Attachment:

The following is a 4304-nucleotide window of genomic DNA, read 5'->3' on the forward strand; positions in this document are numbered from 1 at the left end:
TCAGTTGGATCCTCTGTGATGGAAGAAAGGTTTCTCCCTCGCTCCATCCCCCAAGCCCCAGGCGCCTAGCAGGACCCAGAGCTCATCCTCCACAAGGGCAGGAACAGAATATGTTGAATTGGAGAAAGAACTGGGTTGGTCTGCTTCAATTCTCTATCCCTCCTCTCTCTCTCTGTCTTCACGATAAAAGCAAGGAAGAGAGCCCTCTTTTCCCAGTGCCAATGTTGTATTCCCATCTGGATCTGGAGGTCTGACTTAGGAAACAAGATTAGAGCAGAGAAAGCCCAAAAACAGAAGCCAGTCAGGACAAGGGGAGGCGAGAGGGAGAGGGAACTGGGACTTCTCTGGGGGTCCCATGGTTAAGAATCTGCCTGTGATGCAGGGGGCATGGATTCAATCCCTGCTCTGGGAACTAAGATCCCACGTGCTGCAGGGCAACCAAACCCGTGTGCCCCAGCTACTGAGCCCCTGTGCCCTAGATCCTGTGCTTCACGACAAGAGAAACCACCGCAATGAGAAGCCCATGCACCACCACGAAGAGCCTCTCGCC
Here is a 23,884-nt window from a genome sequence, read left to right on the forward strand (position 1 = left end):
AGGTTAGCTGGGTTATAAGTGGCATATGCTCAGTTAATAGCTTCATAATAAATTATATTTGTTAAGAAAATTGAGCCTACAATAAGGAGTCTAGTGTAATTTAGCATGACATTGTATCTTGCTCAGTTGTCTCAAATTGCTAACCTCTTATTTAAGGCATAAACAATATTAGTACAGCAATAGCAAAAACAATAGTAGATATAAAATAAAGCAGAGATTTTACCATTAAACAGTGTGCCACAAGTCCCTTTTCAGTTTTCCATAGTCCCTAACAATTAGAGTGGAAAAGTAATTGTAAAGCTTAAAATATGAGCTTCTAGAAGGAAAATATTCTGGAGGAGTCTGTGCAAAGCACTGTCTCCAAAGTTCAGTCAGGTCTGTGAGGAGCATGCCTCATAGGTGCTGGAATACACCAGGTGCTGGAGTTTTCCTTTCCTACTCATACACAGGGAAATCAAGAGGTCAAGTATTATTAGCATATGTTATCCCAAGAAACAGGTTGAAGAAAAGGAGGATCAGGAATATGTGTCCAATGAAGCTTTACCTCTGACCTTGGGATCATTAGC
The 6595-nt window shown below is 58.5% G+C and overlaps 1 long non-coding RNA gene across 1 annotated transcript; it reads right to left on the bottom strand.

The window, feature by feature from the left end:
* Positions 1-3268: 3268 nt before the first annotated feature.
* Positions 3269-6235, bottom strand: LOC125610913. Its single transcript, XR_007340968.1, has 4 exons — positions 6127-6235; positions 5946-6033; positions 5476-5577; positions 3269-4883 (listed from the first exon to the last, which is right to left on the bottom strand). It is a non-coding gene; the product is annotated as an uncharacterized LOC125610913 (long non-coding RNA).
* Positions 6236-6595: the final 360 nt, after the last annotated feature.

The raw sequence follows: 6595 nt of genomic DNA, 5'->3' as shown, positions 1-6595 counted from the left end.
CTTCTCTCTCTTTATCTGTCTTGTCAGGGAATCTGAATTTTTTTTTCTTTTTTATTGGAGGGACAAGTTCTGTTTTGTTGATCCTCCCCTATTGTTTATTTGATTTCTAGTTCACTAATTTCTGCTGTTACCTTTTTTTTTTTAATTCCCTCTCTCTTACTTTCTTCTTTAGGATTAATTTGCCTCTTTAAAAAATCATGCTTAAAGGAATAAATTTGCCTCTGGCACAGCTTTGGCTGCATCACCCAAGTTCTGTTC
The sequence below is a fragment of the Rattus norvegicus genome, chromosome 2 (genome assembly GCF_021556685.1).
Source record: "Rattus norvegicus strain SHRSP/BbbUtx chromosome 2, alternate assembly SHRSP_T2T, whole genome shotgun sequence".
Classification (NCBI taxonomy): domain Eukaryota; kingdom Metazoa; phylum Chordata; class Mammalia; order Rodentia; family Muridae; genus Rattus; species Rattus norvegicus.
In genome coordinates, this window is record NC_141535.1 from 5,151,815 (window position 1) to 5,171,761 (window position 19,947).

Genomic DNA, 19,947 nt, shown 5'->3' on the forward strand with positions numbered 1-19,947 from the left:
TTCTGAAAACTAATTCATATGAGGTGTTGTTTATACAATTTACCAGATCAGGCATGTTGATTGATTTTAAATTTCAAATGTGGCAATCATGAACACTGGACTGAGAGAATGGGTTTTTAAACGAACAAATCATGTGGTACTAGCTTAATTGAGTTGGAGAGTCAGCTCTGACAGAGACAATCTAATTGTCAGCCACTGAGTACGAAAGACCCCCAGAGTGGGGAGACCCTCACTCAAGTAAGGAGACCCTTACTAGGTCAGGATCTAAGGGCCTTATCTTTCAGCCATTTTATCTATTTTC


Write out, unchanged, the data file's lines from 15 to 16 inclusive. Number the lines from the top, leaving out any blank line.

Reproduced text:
In genome coordinates, this window is record NC_141535.1 from 5,151,815 (window position 1) to 5,171,761 (window position 19,947).

Genomic DNA, 19,947 nt, shown 5'->3' on the forward strand with positions numbered 1-19,947 from the left: